Saturday, October 22, 2011

What's in a rejection? Take it easy.

   A few days ago I got a rejection I did not expect. I thought the journal had an interest in publishing my story. Their website said that they took around two to three months to reply. A longer waiting period meant that the manuscript was most likely being considered for publication. Four months after submitting my story, they sent me a reply and it was... a rejection! To make matters worse, this journal did not accept simultaneous submissions so I wasted four precious months, and I ended up thinking they had a special interest in my manuscript. Around the time my story was rejected, however, they changed their rule and decided to accept simultaneous submissions.
    I normally take rejections in stride, but this one made me feel dejected and deeply disappointed considering the circumstances.
     Now let's put things in perspective. Rejections are very subjective, and they reflect the editor's opinion. Period. Now, let's move on and keep trying.  One editor may hate a story, whereas another one may appreciate it, and even love it.
    I will share with you some facts that support my statement on how subjective rejections are:
   - After reading one of his short stories, an  editor told Rudyard Kipling that he " didn't know how to use the English language".
   - The novel "A Wrinkle in Time" by Madeleine L'Engle was rejected 26 times before getting published. After publication it won the Newberry Medal in 1963.
-"Gone with the Wind" by Margaret Mitchell was rejected 38 times before finding a publisher.
- An editor told Louisa May Alcott that she "should stick to teaching".
-"The Eyre Affair" by Jasper Forde, a classical of the modern fantasy genre, underwent 76 rejections before getting published.
-"Dubliners", by James Joyce was rejected 22 times before finding a publisher.
-Joanathan Livingston Seagull, by Richard Bach was rejected 18 times. In 1972, the year it was finally published, more than a million copies were sold.
- Gertrude Stein spent 22 years trying to get a poem published.
-"Dune" by Frank Herbert was rejected 20 times before it was published.
-An editor told Irving Stone that his novel "Lust for Life" was "a long dull novel about an artist".
-An editor recommended Vladimir Nabokov that his novel "Lolita" be buried under a stone for a thousand years. Another editor said they would both end up in jail if he published that novel.
-William Saroyan was rejected 7,000 times before his first short story was published. His short story collection, "My name is Aram" is an International best seller.
 The list can go on but I will stop here.
   Every writer endures rejections. Feel free to let me know about your own experiences and how you deal with them, but, in the meantime, don't give up. Keep on submitting  your work to other journals and publishers. Keep on reading and writing!


  1. Oh my goodness. Is that 7,000 rejections for Saroyan current? Jeez, you have to admire these writers who kept on going despite the many no's. Dunno if I'd have had the courage to continue, but I know its very important to love your own work and move forward with the conviction that it will be published. If the writer doesn't have that conviction, then who will?

    Keep on writing and submitting. Publication will come.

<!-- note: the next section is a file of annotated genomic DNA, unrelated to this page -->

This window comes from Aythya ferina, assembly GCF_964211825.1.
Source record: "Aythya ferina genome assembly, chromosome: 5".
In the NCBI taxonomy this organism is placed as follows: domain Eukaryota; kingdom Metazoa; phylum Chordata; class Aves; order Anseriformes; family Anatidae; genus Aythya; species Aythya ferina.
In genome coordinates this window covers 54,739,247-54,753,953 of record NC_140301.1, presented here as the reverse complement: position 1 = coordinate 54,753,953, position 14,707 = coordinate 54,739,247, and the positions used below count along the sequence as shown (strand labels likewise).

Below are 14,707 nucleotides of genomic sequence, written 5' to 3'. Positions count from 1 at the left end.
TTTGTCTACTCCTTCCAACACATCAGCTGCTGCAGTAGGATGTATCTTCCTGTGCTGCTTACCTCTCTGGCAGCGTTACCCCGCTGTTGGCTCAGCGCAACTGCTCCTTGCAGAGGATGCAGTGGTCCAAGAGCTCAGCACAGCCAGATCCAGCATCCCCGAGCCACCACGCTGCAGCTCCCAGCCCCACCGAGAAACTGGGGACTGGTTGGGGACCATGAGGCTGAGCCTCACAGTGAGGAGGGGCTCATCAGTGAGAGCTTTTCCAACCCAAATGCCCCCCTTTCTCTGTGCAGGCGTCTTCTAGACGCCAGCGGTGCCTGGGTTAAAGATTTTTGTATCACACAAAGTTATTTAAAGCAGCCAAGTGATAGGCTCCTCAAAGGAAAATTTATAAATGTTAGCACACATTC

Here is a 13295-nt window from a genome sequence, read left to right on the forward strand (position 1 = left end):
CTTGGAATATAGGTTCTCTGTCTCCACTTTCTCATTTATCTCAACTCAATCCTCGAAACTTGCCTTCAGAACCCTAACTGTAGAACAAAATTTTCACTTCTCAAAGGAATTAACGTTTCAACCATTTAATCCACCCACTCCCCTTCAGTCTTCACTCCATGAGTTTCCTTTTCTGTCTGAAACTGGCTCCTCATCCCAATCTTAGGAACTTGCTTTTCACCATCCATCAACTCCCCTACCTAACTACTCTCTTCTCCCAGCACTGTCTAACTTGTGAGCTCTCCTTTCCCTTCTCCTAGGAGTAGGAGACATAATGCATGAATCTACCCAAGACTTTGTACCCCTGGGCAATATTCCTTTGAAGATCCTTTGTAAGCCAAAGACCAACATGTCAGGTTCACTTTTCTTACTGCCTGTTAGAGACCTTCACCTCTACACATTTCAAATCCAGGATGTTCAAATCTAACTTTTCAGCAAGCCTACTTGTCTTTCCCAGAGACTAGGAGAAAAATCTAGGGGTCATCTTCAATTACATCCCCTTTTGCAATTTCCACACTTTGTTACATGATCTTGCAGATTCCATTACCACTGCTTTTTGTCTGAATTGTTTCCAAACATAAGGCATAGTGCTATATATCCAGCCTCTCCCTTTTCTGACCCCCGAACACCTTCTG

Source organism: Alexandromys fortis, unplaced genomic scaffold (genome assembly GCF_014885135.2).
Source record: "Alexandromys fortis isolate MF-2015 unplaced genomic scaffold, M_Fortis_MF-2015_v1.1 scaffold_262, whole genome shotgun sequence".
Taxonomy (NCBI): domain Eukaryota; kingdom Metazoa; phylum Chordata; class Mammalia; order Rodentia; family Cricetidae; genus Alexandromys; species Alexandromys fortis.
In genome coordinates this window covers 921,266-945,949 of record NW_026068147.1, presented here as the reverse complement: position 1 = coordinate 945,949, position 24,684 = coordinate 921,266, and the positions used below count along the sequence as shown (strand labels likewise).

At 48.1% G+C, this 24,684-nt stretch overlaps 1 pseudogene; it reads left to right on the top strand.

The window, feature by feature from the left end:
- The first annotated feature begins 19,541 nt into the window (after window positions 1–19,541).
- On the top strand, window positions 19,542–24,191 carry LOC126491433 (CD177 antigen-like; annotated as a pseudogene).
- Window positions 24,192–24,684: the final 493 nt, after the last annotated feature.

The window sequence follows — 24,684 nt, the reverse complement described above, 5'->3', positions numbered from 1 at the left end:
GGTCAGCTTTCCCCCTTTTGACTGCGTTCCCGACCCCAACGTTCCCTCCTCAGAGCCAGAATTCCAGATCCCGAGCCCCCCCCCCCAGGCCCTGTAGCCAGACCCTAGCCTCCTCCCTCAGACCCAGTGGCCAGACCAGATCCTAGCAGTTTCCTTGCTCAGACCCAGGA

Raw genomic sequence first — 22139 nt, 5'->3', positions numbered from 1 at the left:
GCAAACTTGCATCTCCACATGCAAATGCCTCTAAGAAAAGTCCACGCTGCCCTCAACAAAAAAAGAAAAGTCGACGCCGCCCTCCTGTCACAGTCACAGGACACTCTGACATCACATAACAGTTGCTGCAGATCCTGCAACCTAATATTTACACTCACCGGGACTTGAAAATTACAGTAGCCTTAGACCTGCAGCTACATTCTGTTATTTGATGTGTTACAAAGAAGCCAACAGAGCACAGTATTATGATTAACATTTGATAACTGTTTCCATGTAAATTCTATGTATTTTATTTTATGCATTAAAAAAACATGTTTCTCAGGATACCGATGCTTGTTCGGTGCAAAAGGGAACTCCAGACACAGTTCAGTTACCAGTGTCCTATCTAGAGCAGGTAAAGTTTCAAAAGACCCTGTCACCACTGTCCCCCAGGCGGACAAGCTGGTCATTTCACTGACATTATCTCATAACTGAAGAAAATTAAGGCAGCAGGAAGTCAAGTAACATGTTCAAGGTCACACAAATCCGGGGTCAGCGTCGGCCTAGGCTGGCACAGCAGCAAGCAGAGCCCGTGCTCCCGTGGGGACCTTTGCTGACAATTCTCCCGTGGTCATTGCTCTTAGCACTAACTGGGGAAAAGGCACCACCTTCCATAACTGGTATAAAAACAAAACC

2. Thank you for the beautiful way in which you reminded us, Julia, about how to take rejection in stride. It's true that some declinations sting more than others, but how we as authors grow on our journey toward publication can be as exciting as the reaching of our goals. And thanks for your encouragement of THE UNDERGROUND GIFT.

  3. I find statistics like this very encouraging. Getting rejected is part of the job description. And the fact that they kept yours so long is probably a good sign that it was close.

  4. Funny that I came across this post just now. Here's one for you:

    Two months ago I received a positive note about a submission I made for an anthology compilation of speculative fiction. I was happy to know that I made the first round of cuts and that they enjoyed my work.

    This morning I received a kind note that my work did not make it into the final choices for their current project, but with that note, there was a great compliment about my effective writing skills and my passion.

    It didn't take the sting out of it because I had two months of wind in my sail which made the rejection that much harder. All I have to say is, keep writing! It only means the next one won't feel as bad. But, guess what? I get to submit this story to someone else now!! WOOT! :D

  5. It can be really hard getting rejected. I got about 20 rejections on one story that I have but I decided to pull back on querying because I thought of some things I wanted to do to improve on it and hopefully make it more appealing.

    So I'm in rewrite mode and will give it another try.

  6. J.L Campbell: I agree with you. Confidence is really important.
    Michelle: yes, I am enjoying this journey as well! That's a very good point. Thanks for being there.
    Karen: thanks for the uplifting comment, Karen. I think the statistics show how subjective the decisions are.
    Diane: Well done! Keep on submitting it! Congratulations for the positive note!
    Angela: Follow your heart. If you believe that rewriting will increase the chances of having your story accepted, go for it! Thanks for all the comments.

  7. Julia, I wanted to let you won the giveaway held on my blog for Karen Walker's debut novel FOLLOWING THE WHISPERS. When you have a moment, if you could please forward the address you'd like to have this book mailed to, I'll be sure to let Karen know. My e-mail address is mefayard(at)yahoo(dot)com.

  8. Thanks Michelle! This is so exciting! I will e-mail you now.


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